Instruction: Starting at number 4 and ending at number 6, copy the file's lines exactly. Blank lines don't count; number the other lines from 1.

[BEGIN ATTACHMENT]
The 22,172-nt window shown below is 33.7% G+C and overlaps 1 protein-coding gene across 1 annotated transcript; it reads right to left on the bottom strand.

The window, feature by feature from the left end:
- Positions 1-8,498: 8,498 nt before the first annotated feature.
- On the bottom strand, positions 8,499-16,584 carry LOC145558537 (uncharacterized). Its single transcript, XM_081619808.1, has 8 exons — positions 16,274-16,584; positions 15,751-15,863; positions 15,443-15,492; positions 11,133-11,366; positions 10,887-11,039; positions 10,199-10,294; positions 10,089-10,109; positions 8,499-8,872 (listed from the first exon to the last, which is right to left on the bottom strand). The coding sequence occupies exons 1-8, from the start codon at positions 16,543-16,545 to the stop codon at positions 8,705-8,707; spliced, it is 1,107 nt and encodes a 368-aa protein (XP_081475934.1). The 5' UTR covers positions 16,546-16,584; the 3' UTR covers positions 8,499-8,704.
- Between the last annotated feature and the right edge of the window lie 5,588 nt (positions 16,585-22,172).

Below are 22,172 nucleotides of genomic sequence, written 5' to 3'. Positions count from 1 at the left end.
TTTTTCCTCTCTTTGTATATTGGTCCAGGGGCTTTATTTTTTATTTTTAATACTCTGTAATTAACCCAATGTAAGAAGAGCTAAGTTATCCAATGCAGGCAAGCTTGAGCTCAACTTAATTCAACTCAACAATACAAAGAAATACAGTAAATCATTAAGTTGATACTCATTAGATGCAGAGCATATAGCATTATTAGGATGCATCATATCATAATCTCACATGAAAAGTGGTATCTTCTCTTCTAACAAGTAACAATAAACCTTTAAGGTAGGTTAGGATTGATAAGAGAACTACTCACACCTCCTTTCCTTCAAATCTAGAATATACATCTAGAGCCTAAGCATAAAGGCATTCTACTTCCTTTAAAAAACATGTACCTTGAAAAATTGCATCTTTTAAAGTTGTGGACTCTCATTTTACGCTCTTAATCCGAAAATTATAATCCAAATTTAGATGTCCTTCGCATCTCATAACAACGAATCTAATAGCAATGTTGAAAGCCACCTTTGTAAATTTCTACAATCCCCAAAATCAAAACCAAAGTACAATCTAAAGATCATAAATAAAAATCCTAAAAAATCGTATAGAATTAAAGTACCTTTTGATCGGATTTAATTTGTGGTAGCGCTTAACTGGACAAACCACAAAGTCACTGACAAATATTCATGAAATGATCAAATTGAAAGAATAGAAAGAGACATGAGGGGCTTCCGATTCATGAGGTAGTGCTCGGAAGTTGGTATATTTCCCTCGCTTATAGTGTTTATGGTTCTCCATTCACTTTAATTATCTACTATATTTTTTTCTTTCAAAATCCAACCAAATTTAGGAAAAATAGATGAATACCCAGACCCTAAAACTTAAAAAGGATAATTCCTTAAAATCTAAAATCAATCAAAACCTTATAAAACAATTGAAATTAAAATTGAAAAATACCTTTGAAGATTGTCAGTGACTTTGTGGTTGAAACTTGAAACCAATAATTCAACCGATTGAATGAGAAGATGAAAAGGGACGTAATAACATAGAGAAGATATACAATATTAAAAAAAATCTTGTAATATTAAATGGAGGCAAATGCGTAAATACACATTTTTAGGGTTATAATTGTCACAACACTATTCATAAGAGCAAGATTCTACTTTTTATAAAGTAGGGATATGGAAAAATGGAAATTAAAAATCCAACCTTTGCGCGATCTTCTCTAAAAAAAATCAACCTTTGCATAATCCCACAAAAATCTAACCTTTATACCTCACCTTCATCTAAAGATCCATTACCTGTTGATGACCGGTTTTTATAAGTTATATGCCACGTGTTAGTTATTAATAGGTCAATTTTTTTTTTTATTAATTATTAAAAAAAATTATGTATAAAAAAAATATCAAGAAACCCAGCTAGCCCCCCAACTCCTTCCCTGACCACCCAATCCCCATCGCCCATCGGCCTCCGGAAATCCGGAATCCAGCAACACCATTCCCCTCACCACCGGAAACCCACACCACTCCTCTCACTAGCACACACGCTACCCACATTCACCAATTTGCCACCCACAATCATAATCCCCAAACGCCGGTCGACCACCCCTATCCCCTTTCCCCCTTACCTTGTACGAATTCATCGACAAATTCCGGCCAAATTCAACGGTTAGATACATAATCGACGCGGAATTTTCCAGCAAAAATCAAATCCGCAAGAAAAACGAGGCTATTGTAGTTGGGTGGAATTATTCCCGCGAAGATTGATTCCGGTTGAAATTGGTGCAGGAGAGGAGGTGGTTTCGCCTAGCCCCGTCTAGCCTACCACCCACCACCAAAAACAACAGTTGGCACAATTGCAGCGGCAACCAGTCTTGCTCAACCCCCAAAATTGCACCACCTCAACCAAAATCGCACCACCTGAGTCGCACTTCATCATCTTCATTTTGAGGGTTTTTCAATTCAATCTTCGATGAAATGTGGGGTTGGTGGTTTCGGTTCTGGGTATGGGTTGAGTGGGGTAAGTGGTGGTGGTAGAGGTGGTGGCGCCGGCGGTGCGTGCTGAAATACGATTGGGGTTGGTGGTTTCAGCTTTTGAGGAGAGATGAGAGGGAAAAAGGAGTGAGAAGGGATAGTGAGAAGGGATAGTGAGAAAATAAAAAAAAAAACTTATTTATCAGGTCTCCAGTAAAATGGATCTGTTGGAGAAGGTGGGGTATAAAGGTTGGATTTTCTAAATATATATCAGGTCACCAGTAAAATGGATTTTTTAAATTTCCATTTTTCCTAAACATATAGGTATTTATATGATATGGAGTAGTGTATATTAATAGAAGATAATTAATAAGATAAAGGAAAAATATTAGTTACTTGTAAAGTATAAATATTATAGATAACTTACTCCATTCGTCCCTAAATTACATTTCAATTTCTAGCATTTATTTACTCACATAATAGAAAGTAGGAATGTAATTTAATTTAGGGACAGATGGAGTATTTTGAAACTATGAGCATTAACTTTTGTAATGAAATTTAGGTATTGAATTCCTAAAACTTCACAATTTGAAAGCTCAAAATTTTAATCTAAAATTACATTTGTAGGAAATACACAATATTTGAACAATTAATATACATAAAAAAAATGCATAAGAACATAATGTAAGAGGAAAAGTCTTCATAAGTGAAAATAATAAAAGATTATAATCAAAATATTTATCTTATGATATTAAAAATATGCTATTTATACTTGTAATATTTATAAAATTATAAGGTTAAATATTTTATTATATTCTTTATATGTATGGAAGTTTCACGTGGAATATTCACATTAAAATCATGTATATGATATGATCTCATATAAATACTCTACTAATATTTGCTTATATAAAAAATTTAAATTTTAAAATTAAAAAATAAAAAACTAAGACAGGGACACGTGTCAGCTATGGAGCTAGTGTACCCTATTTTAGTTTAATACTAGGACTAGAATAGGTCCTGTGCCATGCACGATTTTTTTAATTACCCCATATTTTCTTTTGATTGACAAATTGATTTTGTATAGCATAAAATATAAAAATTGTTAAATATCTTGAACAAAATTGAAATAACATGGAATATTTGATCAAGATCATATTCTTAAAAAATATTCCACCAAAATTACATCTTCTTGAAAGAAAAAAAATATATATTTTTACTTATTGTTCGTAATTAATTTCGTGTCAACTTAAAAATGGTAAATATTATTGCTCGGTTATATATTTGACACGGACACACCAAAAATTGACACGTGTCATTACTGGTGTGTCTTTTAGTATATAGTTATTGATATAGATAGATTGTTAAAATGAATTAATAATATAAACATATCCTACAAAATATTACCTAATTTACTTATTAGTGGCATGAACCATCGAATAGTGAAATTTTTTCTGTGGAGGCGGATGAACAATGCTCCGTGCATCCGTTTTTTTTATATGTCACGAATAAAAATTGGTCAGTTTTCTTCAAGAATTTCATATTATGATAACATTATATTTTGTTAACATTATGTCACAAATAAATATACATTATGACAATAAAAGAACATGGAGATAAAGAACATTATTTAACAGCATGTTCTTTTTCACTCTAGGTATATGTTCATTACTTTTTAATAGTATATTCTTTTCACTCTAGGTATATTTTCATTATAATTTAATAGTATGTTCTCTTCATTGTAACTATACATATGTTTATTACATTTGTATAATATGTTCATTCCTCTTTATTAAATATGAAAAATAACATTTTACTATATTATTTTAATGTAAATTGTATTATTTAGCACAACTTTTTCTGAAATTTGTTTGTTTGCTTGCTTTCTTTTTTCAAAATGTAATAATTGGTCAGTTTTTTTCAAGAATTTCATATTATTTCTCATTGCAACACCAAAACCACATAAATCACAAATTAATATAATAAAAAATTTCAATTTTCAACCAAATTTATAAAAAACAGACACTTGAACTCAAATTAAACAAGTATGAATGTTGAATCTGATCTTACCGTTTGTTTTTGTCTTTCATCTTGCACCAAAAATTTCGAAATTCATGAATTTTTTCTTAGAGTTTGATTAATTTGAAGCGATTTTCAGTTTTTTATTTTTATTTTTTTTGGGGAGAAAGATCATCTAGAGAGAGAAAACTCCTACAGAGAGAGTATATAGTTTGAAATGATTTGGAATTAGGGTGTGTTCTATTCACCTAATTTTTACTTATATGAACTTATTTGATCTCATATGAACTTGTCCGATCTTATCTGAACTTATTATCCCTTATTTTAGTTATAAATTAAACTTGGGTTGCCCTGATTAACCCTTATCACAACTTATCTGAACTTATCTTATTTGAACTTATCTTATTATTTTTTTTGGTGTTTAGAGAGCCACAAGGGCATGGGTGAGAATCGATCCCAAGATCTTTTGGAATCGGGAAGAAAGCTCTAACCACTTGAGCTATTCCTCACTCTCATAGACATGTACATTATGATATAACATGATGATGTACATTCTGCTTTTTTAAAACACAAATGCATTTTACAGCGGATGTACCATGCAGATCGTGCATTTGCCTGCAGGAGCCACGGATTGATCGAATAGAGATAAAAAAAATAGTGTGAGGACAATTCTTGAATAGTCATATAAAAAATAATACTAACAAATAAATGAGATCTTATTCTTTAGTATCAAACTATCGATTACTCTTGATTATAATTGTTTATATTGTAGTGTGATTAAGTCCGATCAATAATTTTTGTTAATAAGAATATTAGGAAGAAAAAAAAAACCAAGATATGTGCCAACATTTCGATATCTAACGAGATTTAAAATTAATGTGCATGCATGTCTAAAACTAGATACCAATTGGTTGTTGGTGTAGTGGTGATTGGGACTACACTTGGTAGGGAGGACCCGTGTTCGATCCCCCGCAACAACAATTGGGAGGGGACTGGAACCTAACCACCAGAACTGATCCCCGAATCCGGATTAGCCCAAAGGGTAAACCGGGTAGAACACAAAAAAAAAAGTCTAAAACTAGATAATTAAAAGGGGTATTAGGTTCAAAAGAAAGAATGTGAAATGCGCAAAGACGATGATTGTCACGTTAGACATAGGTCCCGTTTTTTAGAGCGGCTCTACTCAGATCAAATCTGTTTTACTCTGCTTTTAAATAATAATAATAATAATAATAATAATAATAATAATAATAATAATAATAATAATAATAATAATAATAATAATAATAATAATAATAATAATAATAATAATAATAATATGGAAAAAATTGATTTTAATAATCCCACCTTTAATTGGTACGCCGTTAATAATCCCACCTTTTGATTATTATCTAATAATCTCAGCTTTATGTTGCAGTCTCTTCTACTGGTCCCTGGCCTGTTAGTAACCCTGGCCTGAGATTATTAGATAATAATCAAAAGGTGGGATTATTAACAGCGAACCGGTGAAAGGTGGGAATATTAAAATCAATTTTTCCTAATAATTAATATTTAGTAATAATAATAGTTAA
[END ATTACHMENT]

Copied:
- On the bottom strand, positions 8,499-16,584 carry LOC145558537 (uncharacterized). Its single transcript, XM_081619808.1, has 8 exons — positions 16,274-16,584; positions 15,751-15,863; positions 15,443-15,492; positions 11,133-11,366; positions 10,887-11,039; positions 10,199-10,294; positions 10,089-10,109; positions 8,499-8,872 (listed from the first exon to the last, which is right to left on the bottom strand). The coding sequence occupies exons 1-8, from the start codon at positions 16,543-16,545 to the stop codon at positions 8,705-8,707; spliced, it is 1,107 nt and encodes a 368-aa protein (XP_081475934.1). The 5' UTR covers positions 16,546-16,584; the 3' UTR covers positions 8,499-8,704.
- Between the last annotated feature and the right edge of the window lie 5,588 nt (positions 16,585-22,172).

Below are 22,172 nucleotides of genomic sequence, written 5' to 3'. Positions count from 1 at the left end.